Terje Winther is one of Norway's most respected musicians in the genre that simply is entitled "synthesizer-music". However, this busy gentleman is also a renowned composer of contemporary music as well as active in the field of electro-acoustics. His new record, "Trespasser", has just been released on the Norwegian label "Bajkal Records".
By Kyrre Tromm Lindvig
Winther explains his way of combine these seemingly incompatible musical genres by referencing the period of time he grew up, which was during the seventies.
- At that time, we in Norway were subjected to a great deal of experiments, both socially and culturally. Growing up at that time was a great opportunity to get exposed to a lot of music, it was a time of great diversity. And of course, we had progressive rock. Listening to progressive rock was very important to me, as it combined complex compositional structures, improvisation, elements from jazz, rock-rhythms and a lot more. Often all of these could be found in one song, he recalls.
In his youth, Winther started playing in bands that played different forms of popular music, but he still continued to take classical piano lessons, something he had started with at an earlier age.
- I saw it as two different worlds, but I started to make connections between the classical and the popular after a while. There are still a lot of examples of the interaction between musical genres, a very good one is the use of classical music in hard rock: A lot of the guitar solos in hard rock and metal stem from adaptations of Bach-pieces, he explains.
Winther is one of the few that are equally at home both in contemporary classical music as well as in synthesizer music. He has written pieces for string quartet, woodwinds, solo violin and is very respected for his work in the field of electro acoustic music - the latter is documented on the record "Sinus Seduction", a collection of selected electro-acoustic works released on the Norwegian label "Aurora". This record also features other prominent composers , such as Natasha Barrett, Maja S.K. Ratkje and Rolf Wallin, among others. But where does synthesizer music fit into this picture, one might ask.
- The truth is that there is a lot of cross fertilasation between the different strands of my work. My contemporary classical music tends to be a bit more rhythmic than most others, and there are also elements from contemporary music to be found in my synthesizer music, Winther explains.
He remarks that he is generally sceptical to labelling a genre of music as "synthesizer music".
- A wedding band musician and a rock'n'roll guitarist can use the same instrument, a Fender Stratocaster, for instance. But neither of them would accept the label "guitarmusic" as the sole characteristic of their music. It is the same with my music. I use synthesizers, but everybody does this today! The point is that I make music that has certain specific aestethic ideals, inside a genre that was defined by artists like Klaus Schulze, Tangerine Dream and Jean Michel Jarre. This music is unfortunately not so easy to get hold of these days anymore, he adds.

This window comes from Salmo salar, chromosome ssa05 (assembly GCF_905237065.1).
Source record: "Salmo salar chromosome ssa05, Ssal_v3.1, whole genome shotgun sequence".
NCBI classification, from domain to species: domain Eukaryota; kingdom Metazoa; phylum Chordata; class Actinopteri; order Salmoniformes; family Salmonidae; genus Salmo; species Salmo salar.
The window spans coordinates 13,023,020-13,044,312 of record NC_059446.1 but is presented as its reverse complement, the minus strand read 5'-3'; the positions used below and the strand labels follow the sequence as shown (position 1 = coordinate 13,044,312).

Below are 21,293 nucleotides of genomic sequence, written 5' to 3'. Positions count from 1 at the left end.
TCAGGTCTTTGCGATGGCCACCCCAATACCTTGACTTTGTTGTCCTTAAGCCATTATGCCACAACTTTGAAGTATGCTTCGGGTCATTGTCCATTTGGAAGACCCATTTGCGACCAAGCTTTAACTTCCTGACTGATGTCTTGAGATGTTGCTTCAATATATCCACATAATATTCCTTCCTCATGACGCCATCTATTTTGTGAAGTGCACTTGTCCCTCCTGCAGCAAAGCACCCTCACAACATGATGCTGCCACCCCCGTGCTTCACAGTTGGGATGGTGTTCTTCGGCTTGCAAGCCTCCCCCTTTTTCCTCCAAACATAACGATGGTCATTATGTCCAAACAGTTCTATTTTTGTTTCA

Winther also says that his music in general creates more interest abroad than at home, an he has had problems in booking gigs both with his band WintherStormer and with his soloproject.
- There is a certain interest for this music in Norway, but nobody is interested in making this music accessible to the general public. I Netherlands you find synthesizer music in every record store, but when Norwegian stores don't take it into their assortment, it is no wonder that everybody thinks that there is no such thing as synthesizer music in this country. On the other hand, the yearly Oslo Synth Festival is always completely sold out, he states.
Winther is member of a society which endorses the use of analogue equipment. But why does he bother to work with old synthesizers that fall apart only when looking at them?
- Because it gives something back to you. The physical response you get from turning knobs is something completely different than working on a computer. And I also think it is easier to get exactly the sound you want that way, and that in itself is so gratifying that I love to out in the extra hours simply dealing with the equipment. I would not have bothered if it had not been an effect, he says.
His new record "Trespasser" is released on the Norwegian label Bajkal Records. On this release, he has gathered a lot of the best of the material he has been working on during the last years. Since he has a wide international network, his record has already gathered interest among synthesizer lovers abroad. Also, one track of his recording will be featured on a CD that is released in conjunction with the magazine E-dition.
To obtain more information on Terje Winther and his analogue synthesizer music, please follow the links below.